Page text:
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Young professionals find their 'forever house'
The path to a "forever house" took a surprising turn for Irene Oh and Derek Leung, the new owners of a spacious home in Carlsbad, California.
The newlyweds had come to a quiet neighborhood to view a home they were preparing to make an offer on when they noticed a well-kept, two-story, Spanish-style house for sale, across the street.
"We were honing in on the neighborhoods we wanted to be in," Oh says. "We had just gotten married. We were looking for places where we could raise a family. We were looking for a 'forever house.'"
The house that caught their eye wasn't available for viewing at the time. So they came back later, during an open house.
"We went there thinking, 'Oh, let's just take a look,'" says Oh. "We walked in and fell in love with it. We didn't expect to love the house."
They were impressed with its open floor plan, the large covered patio, a spacious master bath and the abundance of natural light. An added bonus was the large backyard, which had a children's playground, complete with a slide and swings. That appealed to Oh and Leung because of their plans to start a family.
"We were planning ahead," says Leung.
Oh noted that the home is on a cul-de-sac with light traffic .
"You can imagine children playing there," she says. "It's somewhere we can grow and put down roots."
They decided to make an offer when they realized the house was more spacious and priced lower than the other and that the asking price was below market value.
If their offer hadn't been accepted, the couple was prepared to wait as long as it took to find the right home. At the time they were sharing a small condominium a few miles away with their dog, Bailey, and their cat, Sandi.
"We were comfortable in our condo," Oh says. "The only way we would move is if we found the perfect house."
Although they were determined not to rush the home-buying process, the couple was hoping to find a home to buy before they had children.
Part of the appeal of the five-bedroom home, built in 2010, was its excellent condition. Oh, who is a physician, and Leung, who is in charge of procurement for a local brewery, are busy with their careers and don't have time for home-repair projects.
The couple also liked the fact that the local school district is highly rated and that the house is close to excellent restaurants. The couple, who describe themselves as "foodies," often eat out, enjoying everything from cozy cafes to gourmet eateries.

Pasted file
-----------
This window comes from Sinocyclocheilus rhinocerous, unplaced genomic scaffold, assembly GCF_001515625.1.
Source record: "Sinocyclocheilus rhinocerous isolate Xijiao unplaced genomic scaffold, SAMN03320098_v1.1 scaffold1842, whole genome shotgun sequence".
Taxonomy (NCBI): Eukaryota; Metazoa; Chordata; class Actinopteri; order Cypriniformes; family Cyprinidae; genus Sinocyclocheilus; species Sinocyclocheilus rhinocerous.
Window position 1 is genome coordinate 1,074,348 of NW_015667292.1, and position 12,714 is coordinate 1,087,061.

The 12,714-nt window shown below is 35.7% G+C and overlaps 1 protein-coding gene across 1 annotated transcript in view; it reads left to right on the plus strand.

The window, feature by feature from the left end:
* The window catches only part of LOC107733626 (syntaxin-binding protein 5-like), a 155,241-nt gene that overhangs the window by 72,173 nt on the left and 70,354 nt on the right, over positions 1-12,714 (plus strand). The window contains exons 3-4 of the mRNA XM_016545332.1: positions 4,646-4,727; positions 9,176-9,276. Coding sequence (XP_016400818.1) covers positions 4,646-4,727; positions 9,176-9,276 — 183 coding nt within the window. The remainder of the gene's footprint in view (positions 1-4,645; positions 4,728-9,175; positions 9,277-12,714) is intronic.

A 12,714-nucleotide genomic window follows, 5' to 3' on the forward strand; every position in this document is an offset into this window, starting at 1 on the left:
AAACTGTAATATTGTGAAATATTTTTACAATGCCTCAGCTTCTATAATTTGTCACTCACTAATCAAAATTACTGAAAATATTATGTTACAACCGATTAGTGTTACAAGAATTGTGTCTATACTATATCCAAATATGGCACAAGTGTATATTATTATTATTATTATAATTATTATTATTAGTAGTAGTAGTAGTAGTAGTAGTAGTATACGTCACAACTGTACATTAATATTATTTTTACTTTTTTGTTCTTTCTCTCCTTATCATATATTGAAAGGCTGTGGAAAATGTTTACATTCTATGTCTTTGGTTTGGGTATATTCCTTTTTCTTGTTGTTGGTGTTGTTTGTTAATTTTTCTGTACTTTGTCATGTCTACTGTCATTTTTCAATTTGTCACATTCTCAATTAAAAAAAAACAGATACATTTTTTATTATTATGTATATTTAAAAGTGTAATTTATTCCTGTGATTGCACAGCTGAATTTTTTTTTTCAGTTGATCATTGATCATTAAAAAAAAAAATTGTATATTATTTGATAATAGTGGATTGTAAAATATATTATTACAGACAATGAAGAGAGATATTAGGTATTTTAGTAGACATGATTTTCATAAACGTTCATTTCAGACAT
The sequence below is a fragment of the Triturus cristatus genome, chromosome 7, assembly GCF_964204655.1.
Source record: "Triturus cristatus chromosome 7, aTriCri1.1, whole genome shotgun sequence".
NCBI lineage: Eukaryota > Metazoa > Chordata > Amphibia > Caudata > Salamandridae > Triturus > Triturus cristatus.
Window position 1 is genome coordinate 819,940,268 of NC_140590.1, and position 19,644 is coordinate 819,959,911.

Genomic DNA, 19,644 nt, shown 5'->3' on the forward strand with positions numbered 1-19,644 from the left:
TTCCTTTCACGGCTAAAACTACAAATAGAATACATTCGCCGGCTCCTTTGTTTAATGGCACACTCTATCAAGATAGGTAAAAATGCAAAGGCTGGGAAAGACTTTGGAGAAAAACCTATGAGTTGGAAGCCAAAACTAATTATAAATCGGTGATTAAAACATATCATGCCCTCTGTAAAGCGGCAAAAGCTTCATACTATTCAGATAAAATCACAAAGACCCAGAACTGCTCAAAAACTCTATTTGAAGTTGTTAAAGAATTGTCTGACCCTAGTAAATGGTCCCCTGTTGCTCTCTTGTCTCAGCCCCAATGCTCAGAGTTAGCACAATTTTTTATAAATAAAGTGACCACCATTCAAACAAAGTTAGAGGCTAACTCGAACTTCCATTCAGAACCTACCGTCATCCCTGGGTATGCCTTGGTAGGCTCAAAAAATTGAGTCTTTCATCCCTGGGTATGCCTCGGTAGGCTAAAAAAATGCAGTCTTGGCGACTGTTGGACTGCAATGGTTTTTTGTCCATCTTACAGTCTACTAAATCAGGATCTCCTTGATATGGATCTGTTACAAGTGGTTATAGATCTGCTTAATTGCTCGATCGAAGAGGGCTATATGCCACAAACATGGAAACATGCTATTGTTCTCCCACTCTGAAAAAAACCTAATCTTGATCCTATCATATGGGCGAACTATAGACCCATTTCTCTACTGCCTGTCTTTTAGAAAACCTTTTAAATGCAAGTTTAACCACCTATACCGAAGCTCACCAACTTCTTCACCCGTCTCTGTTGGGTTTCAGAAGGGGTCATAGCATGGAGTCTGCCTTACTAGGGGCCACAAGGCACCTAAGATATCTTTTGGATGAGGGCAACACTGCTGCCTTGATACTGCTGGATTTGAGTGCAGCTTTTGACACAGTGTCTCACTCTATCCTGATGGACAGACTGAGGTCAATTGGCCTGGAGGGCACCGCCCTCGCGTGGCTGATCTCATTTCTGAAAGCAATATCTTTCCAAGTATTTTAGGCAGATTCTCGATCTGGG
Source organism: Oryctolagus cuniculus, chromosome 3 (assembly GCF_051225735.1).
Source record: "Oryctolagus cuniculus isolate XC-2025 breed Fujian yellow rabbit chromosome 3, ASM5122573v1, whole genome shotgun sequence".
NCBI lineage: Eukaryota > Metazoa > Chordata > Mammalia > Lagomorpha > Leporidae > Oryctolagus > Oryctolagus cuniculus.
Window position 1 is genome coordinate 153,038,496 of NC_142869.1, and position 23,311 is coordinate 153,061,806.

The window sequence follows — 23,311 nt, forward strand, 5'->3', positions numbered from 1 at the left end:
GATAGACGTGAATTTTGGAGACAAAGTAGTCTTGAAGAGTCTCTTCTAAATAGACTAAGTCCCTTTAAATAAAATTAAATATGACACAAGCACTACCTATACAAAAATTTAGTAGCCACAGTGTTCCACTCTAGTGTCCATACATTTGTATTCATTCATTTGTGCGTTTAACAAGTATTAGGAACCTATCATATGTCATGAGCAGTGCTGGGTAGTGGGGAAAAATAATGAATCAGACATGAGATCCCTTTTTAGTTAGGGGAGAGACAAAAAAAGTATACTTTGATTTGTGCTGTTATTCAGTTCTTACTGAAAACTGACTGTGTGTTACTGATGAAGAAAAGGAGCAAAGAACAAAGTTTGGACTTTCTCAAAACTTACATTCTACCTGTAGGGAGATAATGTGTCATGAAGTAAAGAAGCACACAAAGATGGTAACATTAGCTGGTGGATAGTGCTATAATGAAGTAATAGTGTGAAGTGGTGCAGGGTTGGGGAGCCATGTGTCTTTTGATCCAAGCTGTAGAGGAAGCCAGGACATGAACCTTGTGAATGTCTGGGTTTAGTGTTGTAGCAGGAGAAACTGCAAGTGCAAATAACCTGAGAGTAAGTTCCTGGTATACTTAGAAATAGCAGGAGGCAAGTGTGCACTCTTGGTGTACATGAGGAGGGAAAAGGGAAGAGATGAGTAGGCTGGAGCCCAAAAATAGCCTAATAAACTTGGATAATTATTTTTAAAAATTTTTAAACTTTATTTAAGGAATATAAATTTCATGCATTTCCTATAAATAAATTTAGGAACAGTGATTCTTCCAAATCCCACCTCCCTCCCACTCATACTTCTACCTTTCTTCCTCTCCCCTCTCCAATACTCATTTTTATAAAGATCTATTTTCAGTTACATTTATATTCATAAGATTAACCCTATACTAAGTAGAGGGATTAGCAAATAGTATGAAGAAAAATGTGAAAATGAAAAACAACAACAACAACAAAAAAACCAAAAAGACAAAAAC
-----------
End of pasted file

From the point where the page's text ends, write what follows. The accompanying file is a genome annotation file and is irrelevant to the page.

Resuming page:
A smooth process
Leung says the home-buying process was smooth, in part because of a helpful real estate agent who showed them the types of homes they were looking for.
For their mortgage, the couple went to their local Chase branch and found a low-interest rate loan. Though they were already Chase customers, they shopped around for the best deal, beginning online.
The couple chose a fixed-rate mortgage. They decided against using an adjustable-rate loan that would offer low interest rates for several years before adjusting upward. This type of loan can be an advantage if you plan to move before your interest rate rises, but Oh and Leung have no intention of moving.
The loan closing, which required signing many documents "was a lot less painful than we had imagined," says Leung, because their mortgage banker took the time to tell them what to expect.
A place of their own
When their real estate agent handed them the keys to their new residence, the couple had trouble believing they had completed their home-buying journey. They recalled initially feeling overwhelmed by the home's size, which exceeds 3,500 square feet.
They got used to the extra space and came to enjoy not having to share walls with their neighbors. They also like the fact that the backyard, which is lined with trees, offers privacy.
Leung says the house is a welcome refuge. They've shared their feelings with staff at their local bank.
"We've maintained close ties with our Chase representatives," says Oh. "They still check on us. It's a relationship for a lifetime."
Emmet Pierce is a Chase News contributor. His writing on real estate and personal finance has appeared in the Seattle Times, and the San Diego Business Journal.